When actors are showered in praise for their work in film, there's usually a universal sentiment like, "he/she disappeared into the role." It's the audience's way of saying that they've forgotten that they're watching movie stars like Christian Bale, Matthew McConaughey, and Natalie Portman when they emote.

While this is usually aided by period-correct costumes, altered hairstyles, and a damn good story to tell, movie stars throughout history have also relied on a body transformation to embody a particular character. And as we are with most everything in popular culture, the more extreme it is, the more people and critics seem to take notice.

Whether it's bulking up to play a larger-than-life superhero, or teetering on starvation to embody a real person, a major transformation has almost become a prerequisite for award season recognition. Thus, we've combed through decades of movies for the craziest body transformations in cinematic history.

Christian Bale in everything

Christian Bale's name is often the first brought up when discussing a major body transformation. For 2004's The Machinist, Bale went from 180 to 120 pounds to embody the titular character, saying of his method to achieve the emaciated look: "I came up with the absolutely brilliant method of just smoking cigarettes and drinking whiskey to lose weight."

A year later, Bale would weigh in at 220 pounds to take on the role of Batman in Batman Begins. The yo-yo weight loss and weight gain would continue as rail-thin drug addict Dicky Ecklund in The Fighter, and again in American Hustle where he engorged himself on doughnuts and cheeseburgers to make his 228 pound frame appear dough-like.

Most recently, Bale packed on 40 pounds for his role as Dick Cheney in Adam McKay's Backseat, only to lose the weight (and more) to portray British driver, Ken Miles, in James Mangold's Ford v. Ferrari.

Bale has said of his overall thought process on transforming for each role, “I find I start laughing because I’m too aware that it’s still me. It’s helpful not to look like yourself. If I look in the mirror and go, ‘Ah, that doesn’t look like me,’ that’s helpful.”

Shia LaBeouf in Fury

When he's not being showered in praise for his fashion sensibilities, Shia LaBeouf is often capturing moviegoers attention for his commitment to his craft through a prominent — and sometimes permanent — body transformation.

While transitioning from child actor to adult star is an arduous transformation unto itself — given Hollywood's track record — LaBeouf's greatest physical change came on the set of David Ayer's World War II tank film, Fury.

When he wasn't satisfied with the prosthetic scars on his face, he took a knife to his moneymaker to create real scars. His co-star, Logan Lerman told British GQ, “For the whole movie, he kept opening these cuts on his face. That’s all real.”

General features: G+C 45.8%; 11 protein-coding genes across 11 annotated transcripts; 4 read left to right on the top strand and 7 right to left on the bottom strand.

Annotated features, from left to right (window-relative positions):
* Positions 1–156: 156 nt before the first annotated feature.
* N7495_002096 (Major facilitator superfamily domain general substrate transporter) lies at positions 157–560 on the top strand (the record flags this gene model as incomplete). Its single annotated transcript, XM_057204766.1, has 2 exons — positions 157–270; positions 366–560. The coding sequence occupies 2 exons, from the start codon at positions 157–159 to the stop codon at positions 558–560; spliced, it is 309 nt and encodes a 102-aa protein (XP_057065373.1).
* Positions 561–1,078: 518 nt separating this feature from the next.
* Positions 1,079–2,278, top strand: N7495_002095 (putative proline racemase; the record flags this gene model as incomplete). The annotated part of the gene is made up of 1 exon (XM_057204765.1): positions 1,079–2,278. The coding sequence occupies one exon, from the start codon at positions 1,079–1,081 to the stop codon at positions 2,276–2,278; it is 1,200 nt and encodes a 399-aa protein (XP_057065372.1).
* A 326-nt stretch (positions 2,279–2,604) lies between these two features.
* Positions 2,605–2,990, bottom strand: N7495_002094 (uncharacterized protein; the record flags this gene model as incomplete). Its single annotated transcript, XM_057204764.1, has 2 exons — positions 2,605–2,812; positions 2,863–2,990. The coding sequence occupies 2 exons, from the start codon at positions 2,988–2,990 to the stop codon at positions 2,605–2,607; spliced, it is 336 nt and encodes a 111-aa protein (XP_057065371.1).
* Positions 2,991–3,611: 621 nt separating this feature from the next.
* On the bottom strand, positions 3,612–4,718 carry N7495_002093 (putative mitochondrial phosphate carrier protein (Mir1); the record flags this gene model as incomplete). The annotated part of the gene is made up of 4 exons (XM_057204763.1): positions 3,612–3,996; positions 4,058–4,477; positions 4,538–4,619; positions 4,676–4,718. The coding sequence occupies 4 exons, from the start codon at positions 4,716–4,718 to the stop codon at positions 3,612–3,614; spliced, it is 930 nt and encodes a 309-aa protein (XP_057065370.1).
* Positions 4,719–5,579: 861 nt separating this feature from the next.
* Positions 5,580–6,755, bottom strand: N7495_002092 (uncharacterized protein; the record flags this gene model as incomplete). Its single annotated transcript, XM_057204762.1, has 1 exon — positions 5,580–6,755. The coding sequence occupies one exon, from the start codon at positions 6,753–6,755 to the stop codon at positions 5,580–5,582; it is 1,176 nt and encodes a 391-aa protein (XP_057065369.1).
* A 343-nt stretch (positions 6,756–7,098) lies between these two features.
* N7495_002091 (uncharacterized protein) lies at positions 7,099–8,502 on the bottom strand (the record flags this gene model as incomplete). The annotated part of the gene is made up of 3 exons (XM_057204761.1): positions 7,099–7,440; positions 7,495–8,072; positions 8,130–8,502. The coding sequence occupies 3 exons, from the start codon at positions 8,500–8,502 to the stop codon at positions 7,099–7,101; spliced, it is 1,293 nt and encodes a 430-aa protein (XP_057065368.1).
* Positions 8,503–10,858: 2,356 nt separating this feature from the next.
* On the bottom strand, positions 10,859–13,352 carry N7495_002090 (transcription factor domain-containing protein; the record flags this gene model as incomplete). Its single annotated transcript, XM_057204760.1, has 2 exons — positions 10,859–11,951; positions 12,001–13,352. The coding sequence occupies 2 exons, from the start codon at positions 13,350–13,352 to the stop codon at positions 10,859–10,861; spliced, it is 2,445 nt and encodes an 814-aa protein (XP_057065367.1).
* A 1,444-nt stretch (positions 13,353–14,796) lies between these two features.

Additionally, he had a dentist pull out one of his front teeth and swore off bathing so as to experience the physical stench that would grow during warfare while inside a Sherman M4A3E8 tank.

When asked about the elective dental surgery, LaBeouf quipped on Jimmy Kimmel that since it didn't "make medical sense, I got it done by some guy in Reseda next to a Radio Shack and he didn’t ask too many questions.”

Matthew McConaughey and Jared Leto in Dallas Buyers Club

The crux of Dallas Buyers Club was about the relationship forged between rodeo-riding, Ron Woodroof, and his transgender business partner, Rayon. Their shared AIDS diagnosis resulted in an unlikely friendship based around providing alternative and unauthorized treatments not approved by the FDA.

Set in the '80s when an HIV/AIDS diagnosis was a death sentence, both McConaughey and Leto had to undergo physical transformations which reflected their declining health due to complications from the auto-immune disease.

McConaughey lost 47 pounds, while Leto lost between 30-40 pounds and was left with a 114-pound frame. Besides the physical changes to their bodies, each noticed a change in behavior as well.

"The surprise was how the energy that I lost from the neck down transferred to the neck up," McConaughey said. "I became clinically aware, almost hyper, I needed three hours less sleep a night. I had an amazing amount of energy from the head up. That was something I didn't know was going to happen."

"It changes the way you walk, the way you sit, the way you think," Leto added.

Robert De Niro in Raging Bull

While most actors opt to get shredded for a role as a boxer, Robert De Niro opted for accuracy over physical adulation when portraying real life pugilist, Jake LaMotta. Specifically, De Niro packed on 60 extra pounds to differentiate between his fighting days, and the aftershock of what occurs after being a prize fighter.

"I began to realize what a fat man goes through," said De Niro. "You get rashes on your legs. Your legs scrape together."

The film's director, Martin Scorsese, became gravely aware of the consequences, later saying, "His breathing was like mine when I have an asthma attack."

Charlize Theron in Monster

Although makeup and prosthetics were a key factor in transforming Charlize Theron into real-life convicted murderer, Aileen Wuornos, in Monster, there's no denying that there was a physical shift in how she carried herself on screen.

"Charlize Theron pulls off the year's most astounding screen makeover," wrote The New York Times reviewer Stephen Holden at the time.

Physically, Theron gave up exercising and never said no to a pastry as she sought to lose herself in the role.

Adrien Brody in The Pianist